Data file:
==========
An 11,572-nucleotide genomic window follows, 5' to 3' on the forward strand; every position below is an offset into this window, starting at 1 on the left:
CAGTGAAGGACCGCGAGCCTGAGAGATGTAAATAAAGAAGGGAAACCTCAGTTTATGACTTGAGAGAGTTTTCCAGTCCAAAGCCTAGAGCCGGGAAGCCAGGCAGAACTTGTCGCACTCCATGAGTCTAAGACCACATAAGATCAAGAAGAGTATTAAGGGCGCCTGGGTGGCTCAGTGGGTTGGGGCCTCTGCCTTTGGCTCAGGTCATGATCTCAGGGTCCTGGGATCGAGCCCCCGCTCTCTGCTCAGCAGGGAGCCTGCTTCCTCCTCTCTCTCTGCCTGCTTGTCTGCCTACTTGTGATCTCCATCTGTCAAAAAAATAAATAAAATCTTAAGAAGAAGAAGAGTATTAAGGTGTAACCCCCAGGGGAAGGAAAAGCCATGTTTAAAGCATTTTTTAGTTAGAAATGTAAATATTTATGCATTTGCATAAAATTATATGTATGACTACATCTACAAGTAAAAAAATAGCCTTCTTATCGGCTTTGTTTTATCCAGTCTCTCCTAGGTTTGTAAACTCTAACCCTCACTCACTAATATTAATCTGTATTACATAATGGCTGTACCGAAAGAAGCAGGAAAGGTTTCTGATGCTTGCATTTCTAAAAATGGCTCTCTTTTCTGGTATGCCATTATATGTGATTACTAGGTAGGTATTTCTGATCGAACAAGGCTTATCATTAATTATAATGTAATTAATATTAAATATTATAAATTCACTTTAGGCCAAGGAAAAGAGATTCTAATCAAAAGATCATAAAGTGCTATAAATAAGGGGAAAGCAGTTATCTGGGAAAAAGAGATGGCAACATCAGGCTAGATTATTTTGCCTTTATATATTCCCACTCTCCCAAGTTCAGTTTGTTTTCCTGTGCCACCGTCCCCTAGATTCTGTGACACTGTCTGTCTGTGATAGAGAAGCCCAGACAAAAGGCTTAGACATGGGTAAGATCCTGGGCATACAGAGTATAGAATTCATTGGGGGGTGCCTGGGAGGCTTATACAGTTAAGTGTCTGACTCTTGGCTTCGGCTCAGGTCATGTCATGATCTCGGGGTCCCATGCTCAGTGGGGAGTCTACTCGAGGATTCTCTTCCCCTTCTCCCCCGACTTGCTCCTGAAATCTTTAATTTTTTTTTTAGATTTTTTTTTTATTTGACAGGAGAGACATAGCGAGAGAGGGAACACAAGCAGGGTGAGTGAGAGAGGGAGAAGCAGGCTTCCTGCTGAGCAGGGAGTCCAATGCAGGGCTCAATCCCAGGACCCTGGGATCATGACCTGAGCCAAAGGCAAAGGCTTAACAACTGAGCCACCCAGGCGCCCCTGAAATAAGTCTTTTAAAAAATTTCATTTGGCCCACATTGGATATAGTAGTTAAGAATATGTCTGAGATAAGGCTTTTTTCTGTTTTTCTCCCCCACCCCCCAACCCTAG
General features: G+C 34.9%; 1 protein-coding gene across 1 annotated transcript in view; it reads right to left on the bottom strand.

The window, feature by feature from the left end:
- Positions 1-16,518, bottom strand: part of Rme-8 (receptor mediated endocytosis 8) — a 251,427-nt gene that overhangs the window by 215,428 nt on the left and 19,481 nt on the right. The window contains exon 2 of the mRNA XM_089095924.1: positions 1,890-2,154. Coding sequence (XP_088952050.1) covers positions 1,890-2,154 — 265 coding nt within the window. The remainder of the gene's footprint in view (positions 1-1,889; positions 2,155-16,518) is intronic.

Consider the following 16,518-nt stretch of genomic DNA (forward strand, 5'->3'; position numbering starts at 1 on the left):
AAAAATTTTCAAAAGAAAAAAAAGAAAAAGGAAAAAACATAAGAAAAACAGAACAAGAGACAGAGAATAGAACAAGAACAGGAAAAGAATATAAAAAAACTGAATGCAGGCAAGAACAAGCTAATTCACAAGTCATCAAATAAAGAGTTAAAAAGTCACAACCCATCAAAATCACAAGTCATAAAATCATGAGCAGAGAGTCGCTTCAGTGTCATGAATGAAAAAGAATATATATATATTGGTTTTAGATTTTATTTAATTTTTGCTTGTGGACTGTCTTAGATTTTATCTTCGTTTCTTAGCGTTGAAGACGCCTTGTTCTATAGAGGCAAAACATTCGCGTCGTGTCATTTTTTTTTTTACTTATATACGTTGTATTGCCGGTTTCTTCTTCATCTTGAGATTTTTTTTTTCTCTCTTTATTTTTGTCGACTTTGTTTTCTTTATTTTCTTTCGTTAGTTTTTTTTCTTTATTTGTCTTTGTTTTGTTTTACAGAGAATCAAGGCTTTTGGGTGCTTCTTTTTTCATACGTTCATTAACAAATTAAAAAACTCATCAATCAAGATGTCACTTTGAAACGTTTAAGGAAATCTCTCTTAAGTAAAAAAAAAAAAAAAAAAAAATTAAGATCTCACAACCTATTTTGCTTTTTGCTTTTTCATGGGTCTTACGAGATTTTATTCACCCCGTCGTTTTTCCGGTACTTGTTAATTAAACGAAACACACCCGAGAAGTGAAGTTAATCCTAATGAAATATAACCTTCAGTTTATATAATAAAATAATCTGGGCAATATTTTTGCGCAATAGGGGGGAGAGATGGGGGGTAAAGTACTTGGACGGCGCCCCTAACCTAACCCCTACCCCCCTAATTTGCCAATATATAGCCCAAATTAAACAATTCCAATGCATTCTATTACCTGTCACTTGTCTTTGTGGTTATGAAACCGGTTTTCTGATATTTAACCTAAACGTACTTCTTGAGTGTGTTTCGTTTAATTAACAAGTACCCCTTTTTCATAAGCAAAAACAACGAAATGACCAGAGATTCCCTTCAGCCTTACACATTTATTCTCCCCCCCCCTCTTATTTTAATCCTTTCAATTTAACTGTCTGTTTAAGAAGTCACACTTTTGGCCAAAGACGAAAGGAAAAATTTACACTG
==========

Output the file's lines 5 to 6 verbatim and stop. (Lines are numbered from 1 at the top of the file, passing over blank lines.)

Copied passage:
- Positions 1-16,518, bottom strand: part of Rme-8 (receptor mediated endocytosis 8) — a 251,427-nt gene that overhangs the window by 215,428 nt on the left and 19,481 nt on the right. The window contains exon 2 of the mRNA XM_089095924.1: positions 1,890-2,154. Coding sequence (XP_088952050.1) covers positions 1,890-2,154 — 265 coding nt within the window. The remainder of the gene's footprint in view (positions 1-1,889; positions 2,155-16,518) is intronic.

Consider the following 16,518-nt stretch of genomic DNA (forward strand, 5'->3'; position numbering starts at 1 on the left):